Double DVD (Volumes 1&2) 115 mins approx.
Putting the Quan back in Taiji
For the complete beginner
This series is designed to be a complete resource that you can learn from with solo forms and fighting techniques presented side-by-side, helping you to develop a full understanding of Taijiquan movement. Martial applications should be practiced from the beginning of your studies, informing your solo practice just as much as solo practice will improve your martial abilities.
For the experienced student
Are you martially mindful and alert in your practice? Could you use your art to protect yourself or someone else? Regardless of how many forms you may have learned, if you do not know how to deal with an attacker you have not yet even begun your study of Taiji. Martial artists must understand the movements they are practicing in order to perform them correctly. Empty (uninformed) form practice very often proves to be detrimental to your skill.
For the teacher
Ask many Taiji students to demonstrate (say) "a roll-back" and they will be unable to do so without going through the whole of "Grasping the Bird's Tail". Very few Taiji practitioners would be able to demonstrate the technique at full speed against an oncoming punch. The blame lies squarely in the hands of the many Taiji teachers who do not even attempt to learn or teach martial skills in any kind of realistic way.
As martial arts teachers, we have a responsibility to teach people how to fight effectively. Simply teaching sets of linked movements is not the way: we must show our students how to martially apply every action. If we are to revive the traditonal practice of Taijiquan and restore the art's martial credibility, we must refuse to compromise on how optional we view the so-called "martial aspect" of Taijiquan.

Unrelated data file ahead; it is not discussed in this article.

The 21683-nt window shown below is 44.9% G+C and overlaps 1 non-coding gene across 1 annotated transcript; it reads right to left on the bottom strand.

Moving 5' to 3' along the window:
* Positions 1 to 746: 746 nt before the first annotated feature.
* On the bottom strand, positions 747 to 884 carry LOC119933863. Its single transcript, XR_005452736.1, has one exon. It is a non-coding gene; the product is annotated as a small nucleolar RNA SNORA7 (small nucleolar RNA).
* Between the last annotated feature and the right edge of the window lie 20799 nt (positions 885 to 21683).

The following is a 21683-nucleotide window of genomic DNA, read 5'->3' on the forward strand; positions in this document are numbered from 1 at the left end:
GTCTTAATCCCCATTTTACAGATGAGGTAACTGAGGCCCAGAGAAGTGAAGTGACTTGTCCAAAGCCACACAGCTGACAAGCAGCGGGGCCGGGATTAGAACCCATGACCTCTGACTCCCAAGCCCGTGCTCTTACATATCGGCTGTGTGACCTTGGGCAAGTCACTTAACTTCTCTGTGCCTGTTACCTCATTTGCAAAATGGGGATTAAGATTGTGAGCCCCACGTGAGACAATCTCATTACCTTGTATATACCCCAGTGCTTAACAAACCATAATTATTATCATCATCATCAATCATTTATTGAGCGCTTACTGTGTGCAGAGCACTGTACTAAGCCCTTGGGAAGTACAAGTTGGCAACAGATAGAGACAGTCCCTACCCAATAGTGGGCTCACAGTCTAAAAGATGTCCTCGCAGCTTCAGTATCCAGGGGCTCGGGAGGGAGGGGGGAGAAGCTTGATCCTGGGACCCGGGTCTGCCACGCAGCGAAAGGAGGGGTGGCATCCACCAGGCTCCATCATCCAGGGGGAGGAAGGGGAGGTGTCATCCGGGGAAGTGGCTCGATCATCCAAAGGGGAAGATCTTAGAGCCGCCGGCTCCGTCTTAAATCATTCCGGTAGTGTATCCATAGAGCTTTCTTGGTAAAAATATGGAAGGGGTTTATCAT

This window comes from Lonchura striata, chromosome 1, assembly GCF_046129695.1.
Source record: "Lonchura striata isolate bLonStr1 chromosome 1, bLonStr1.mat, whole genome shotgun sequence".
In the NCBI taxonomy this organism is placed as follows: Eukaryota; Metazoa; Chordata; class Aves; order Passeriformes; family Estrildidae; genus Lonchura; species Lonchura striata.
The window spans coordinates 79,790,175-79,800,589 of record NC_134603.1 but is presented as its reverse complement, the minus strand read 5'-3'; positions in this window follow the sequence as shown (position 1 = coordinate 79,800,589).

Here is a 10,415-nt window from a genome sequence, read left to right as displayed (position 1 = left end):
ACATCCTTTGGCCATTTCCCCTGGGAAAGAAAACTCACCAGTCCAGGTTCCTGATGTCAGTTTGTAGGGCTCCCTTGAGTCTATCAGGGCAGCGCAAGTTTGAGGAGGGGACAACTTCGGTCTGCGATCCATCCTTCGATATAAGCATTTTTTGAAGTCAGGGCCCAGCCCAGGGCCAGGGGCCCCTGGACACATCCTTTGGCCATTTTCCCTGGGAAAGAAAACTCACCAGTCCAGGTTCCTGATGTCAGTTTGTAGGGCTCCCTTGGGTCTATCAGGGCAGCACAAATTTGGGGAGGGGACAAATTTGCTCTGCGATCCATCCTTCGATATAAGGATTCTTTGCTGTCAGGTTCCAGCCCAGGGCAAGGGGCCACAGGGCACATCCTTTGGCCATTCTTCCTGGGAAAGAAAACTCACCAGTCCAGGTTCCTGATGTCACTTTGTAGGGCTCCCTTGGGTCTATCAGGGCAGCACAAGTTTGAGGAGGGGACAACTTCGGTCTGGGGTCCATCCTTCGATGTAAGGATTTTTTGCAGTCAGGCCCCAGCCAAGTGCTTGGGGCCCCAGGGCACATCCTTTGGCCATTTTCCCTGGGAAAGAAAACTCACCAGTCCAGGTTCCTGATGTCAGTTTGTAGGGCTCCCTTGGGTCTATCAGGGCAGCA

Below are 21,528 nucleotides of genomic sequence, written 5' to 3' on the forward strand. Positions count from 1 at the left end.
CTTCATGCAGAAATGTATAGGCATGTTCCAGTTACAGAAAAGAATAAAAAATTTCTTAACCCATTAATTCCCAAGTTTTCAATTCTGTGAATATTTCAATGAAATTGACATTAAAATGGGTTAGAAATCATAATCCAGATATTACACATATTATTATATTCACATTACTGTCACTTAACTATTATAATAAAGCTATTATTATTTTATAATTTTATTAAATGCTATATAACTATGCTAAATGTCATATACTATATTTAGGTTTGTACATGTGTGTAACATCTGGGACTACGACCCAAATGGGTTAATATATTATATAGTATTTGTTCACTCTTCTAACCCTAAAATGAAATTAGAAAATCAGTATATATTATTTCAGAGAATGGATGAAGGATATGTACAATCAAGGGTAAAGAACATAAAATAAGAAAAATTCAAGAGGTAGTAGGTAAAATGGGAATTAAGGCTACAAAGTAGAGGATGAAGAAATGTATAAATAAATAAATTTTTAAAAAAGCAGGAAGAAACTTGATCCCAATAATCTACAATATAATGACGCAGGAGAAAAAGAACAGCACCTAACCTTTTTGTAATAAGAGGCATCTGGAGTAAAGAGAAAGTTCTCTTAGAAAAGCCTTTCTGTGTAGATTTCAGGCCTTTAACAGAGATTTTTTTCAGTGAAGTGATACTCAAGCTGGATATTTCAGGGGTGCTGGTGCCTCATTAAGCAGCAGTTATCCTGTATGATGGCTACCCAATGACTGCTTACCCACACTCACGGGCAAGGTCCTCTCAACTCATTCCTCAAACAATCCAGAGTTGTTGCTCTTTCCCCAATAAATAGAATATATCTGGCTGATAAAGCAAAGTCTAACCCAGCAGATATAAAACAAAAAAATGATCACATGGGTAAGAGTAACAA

Philosophically speaking, the concept of Taiji is about yin and yang - things that are recognisable as opposites while having a harmonious or mutually supporting relationship to each other. The art of Taijiquan is about recognising such phenomena within combat. Regardless of how many ways people come up with to try to re-invent Taiji, every movement has a martial purpose. The art lies within the seamless flow of offensive and defensive manoeuvres, of initiation and response, making the Taiji fighter both adaptable and unpredictable.
Like yin and yang, Taiji and Quan are inseparable. Non-martial Taiji is merely a popular modern myth. The time has come to stop pretending that the discipline of Taiji can be practiced as anything other than a martial art and still be called Taiji. Join me in the fight to re-unite the fist with the form before the art is lost forever - drowned in a sea of nebulous new-age jargon and hyped-up health claims. Make your Taiji something that General Chen Wangting and Yang "the Invincible" could be proud to leave the world as their legacy. It is time to put an end to the nonsense, reclaim Taiji's martial tradition and restore the arts reputation once and for all. Let us all unite - students and teachers alike - to put the Quan back in Taiji.
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